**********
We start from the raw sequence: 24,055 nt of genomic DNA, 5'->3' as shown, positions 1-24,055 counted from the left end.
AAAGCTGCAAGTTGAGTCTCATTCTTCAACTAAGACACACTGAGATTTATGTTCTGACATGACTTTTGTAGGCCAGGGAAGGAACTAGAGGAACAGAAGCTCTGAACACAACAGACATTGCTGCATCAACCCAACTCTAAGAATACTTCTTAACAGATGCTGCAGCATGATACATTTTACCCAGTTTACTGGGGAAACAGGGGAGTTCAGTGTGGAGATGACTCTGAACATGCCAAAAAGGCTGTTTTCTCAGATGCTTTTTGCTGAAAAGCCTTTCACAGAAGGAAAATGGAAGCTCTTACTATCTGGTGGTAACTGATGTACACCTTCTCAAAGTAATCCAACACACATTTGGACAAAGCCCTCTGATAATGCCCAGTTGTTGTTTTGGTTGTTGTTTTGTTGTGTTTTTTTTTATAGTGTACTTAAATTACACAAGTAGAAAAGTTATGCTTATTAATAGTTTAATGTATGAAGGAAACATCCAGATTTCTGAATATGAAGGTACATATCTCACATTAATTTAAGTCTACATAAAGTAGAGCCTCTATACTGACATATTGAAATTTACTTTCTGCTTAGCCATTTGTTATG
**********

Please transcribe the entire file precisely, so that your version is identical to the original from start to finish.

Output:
We start from the raw sequence: 24,055 nt of genomic DNA, 5'->3' as shown, positions 1-24,055 counted from the left end.
AAAGCTGCAAGTTGAGTCTCATTCTTCAACTAAGACACACTGAGATTTATGTTCTGACATGACTTTTGTAGGCCAGGGAAGGAACTAGAGGAACAGAAGCTCTGAACACAACAGACATTGCTGCATCAACCCAACTCTAAGAATACTTCTTAACAGATGCTGCAGCATGATACATTTTACCCAGTTTACTGGGGAAACAGGGGAGTTCAGTGTGGAGATGACTCTGAACATGCCAAAAAGGCTGTTTTCTCAGATGCTTTTTGCTGAAAAGCCTTTCACAGAAGGAAAATGGAAGCTCTTACTATCTGGTGGTAACTGATGTACACCTTCTCAAAGTAATCCAACACACATTTGGACAAAGCCCTCTGATAATGCCCAGTTGTTGTTTTGGTTGTTGTTTTGTTGTGTTTTTTTTTATAGTGTACTTAAATTACACAAGTAGAAAAGTTATGCTTATTAATAGTTTAATGTATGAAGGAAACATCCAGATTTCTGAATATGAAGGTACATATCTCACATTAATTTAAGTCTACATAAAGTAGAGCCTCTATACTGACATATTGAAATTTACTTTCTGCTTAGCCATTTGTTATG